NYSCF Innovator Collaboration Creates A New Tool for Tracking Brain Activity in Disease Research
The Context: One of the most useful ways for brain researchers to observe the activity of neurons is through a technique called calcium imaging, but current calcium imaging tools often pick up on activity of surrounding cells, ‘contaminating’ the data with unwanted information.
The Study: A new method developed by NYSCF – Robertson Neuroscience Investigator Alumnus Ed Boyden, PhD, of MIT in collaboration with NYSCF – Robertson Neuroscience Investigator Alumna Kay Tye, PhD, of the Salk Institute creates a new molecule that allows accurate calcium imaging at the level of single neurons. The study appears in Neuron.
The Importance: With more accurate measures of how neurons ‘fire’ in the brain, researchers can better understand how this process goes awry in neurological diseases and develop new treatments.
To study diseases of the brain such as Alzheimer’s or Parkinson’s, scientists need to be able to examine how neurons act — specifically, how they ‘fire’ to communicate with each other.
A new method developed by NYSCF – Robertson Neuroscience Investigator Alumnus Ed Boyden, PhD, of MIT in collaboration with NYSCF – Robertson Neuroscience Investigator Alumna Kay Tye, PhD, of the Salk Institute can more accurately track neural firing, improving research into brain diseases. The study appears in Neuron.
Searching for Calcium Surges
One way scientists track neuron activity is by looking for surges of calcium that occur after a neuron fires.
“Calcium is easy to image, because it goes from a very low concentration inside the cell to a very high concentration when a neuron is active,” Dr. Boyden, the Y. Eva Tan Professor in Neurotechnology and a Professor of Biological Engineering and of Brain and Cognitive Sciences told MIT News. “People are using calcium indicators for monitoring neural activity in many parts of the brain.”
The issue with current calcium-based activity tracking is that the tools for performing it often pick up on crosstalk with surrounding cells, leading to somewhat ‘contaminated’ results.
An Improved Calcium Sensor
Dr. Boyden’s team created a new molecule that integrates into current procedures for calcium imaging while yielding more accurate results. The molecule, which includes a common calcium indicator called GCaMP joined to a peptide that guides it to a cell of interest, has been termed ‘SomaGCaMP.’ By binding and acting only within the body of a neuron, imaging with SomaGCaMP can exclude signals from surrounding cells.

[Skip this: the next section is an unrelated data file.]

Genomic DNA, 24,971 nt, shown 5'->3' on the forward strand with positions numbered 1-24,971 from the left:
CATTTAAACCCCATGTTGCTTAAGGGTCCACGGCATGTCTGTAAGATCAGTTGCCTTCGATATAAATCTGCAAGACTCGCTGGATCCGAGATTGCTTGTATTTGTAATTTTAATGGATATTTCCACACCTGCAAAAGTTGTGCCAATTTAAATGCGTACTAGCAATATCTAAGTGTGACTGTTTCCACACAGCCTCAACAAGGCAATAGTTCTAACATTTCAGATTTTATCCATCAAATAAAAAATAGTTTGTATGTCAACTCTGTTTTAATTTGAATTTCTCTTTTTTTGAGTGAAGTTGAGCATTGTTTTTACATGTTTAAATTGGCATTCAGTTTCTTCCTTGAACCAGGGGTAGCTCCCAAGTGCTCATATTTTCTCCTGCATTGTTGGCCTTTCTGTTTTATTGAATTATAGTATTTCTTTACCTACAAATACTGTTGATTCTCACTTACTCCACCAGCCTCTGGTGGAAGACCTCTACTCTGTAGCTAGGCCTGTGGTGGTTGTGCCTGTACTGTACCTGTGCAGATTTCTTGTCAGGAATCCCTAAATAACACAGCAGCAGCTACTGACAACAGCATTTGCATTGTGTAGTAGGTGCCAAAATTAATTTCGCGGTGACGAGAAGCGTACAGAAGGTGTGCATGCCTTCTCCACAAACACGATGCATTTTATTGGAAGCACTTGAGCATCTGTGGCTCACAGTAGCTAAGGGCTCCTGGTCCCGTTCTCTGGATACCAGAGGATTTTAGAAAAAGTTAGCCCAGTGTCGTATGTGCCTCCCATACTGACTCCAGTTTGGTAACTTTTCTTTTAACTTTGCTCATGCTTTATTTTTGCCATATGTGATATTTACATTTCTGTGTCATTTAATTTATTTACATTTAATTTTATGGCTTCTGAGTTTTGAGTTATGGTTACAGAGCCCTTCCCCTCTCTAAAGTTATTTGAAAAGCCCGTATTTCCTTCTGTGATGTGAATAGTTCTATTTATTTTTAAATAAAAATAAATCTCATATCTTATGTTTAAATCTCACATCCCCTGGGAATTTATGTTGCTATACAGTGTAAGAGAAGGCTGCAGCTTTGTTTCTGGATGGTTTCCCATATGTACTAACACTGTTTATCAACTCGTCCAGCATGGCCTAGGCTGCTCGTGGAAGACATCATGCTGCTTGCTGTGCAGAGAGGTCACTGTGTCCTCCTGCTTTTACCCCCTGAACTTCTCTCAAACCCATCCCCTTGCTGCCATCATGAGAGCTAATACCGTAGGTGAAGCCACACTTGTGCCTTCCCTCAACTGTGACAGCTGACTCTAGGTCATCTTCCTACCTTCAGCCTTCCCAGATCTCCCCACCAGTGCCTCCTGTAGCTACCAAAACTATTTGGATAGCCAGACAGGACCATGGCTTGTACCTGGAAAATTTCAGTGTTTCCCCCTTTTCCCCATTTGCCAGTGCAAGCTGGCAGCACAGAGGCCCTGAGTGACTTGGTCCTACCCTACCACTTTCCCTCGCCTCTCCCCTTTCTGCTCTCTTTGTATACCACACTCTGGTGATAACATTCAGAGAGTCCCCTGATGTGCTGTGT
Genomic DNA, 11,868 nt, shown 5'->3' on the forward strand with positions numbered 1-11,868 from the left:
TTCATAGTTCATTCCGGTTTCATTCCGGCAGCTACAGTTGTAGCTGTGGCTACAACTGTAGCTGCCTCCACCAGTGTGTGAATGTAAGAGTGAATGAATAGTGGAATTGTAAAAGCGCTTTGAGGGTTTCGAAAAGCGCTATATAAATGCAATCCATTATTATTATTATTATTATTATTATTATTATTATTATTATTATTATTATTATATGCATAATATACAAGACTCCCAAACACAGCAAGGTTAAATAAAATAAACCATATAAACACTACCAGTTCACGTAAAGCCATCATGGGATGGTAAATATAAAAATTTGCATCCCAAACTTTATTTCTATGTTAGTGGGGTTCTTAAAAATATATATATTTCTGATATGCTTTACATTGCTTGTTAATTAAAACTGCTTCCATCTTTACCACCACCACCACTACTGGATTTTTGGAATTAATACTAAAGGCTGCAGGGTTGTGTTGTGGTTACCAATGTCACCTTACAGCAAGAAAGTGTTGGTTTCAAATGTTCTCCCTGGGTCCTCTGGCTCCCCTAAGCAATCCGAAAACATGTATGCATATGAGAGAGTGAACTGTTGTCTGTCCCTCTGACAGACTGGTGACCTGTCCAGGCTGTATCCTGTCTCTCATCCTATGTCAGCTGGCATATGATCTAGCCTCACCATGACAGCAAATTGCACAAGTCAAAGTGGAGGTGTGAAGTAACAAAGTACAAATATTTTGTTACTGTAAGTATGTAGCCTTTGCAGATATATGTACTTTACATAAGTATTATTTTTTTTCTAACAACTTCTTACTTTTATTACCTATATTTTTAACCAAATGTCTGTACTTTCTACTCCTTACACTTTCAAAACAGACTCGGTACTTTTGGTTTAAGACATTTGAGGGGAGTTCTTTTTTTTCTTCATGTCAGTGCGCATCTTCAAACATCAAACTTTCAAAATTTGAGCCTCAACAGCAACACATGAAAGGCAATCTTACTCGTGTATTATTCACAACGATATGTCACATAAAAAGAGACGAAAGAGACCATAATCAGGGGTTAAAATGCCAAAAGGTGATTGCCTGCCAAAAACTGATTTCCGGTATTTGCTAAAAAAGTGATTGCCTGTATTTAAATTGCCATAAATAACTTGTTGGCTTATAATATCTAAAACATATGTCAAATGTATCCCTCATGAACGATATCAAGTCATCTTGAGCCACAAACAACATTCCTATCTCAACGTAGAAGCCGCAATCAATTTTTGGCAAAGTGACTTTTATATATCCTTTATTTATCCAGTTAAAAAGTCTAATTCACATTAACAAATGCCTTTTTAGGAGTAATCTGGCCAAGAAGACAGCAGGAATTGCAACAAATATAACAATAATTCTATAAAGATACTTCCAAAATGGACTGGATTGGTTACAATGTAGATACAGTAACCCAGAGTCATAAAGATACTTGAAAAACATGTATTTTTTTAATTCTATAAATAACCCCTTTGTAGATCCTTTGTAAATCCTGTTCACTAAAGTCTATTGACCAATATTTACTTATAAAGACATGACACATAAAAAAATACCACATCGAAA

“Our new indicator makes the signals more accurate. This suggests that the signals that people are measuring with regular GCaMP could include crosstalk,” explained Dr. Boyden. “Now they can get better results.”
The new molecule can be easily integrated into current workflows, giving researchers better results with minimal effort for employing a new procedure.
“It should be very easy to implement, and in fact many groups are already using it,” remarked Dr. Boyden. “They can just use the regular microscopes that they already are using for calcium imaging, but instead of using the regular GCaMP molecule, they can substitute our new version.”
Dr. Tye’s lab validated the use of SomaGCaMP, showing that it did, in fact, decrease collection of unwanted signals in imaging. She looks forward to what it will enable for brain research.
“This is an exciting new technology that will help us conduct more accurate research on a wide range of brain diseases,” she noted. “I was happy to collaborate with Ed, another NYSCF Innovator, on this study, and I think it speaks to the pioneering work being conducted by members of this community.”
Precision Calcium Imaging of Dense Neural Populations via a Cell-Body-Targeted Calcium Indicator
Or A Shemesh, Changyang Linghu, Kiryl D Piatkevich, Daniel Goodwin, Orhan Tunc Celiker, Howard J Gritton, Michael F Romano, Ruixuan Gao, Chih-Chieh Jay Yu, Hua-An Tseng, Seth Bensusse, Sujatha Narayan, Chao-Tsung Yang, Limor Freifeld, Cody A Siciliano, Ishan Gupta, Joyce Wang, Nikita Pak, Young-Gyu Yoon, Jeremy F P Ullmann, Burcu Guner-Ataman, Habiba Noamany, Zoe R Sheinkopf, Won Min Park, Shoh Asano, Amy E Keating, James S Trimmer, Jacob Reimer, Andreas S Tolias, Mark F Bear, Kay M Tye, Xue Han, Misha B Ahrens, Edward S Boyden. Neuron. 2020. doi: 10.1016/j.neuron.2020.05.029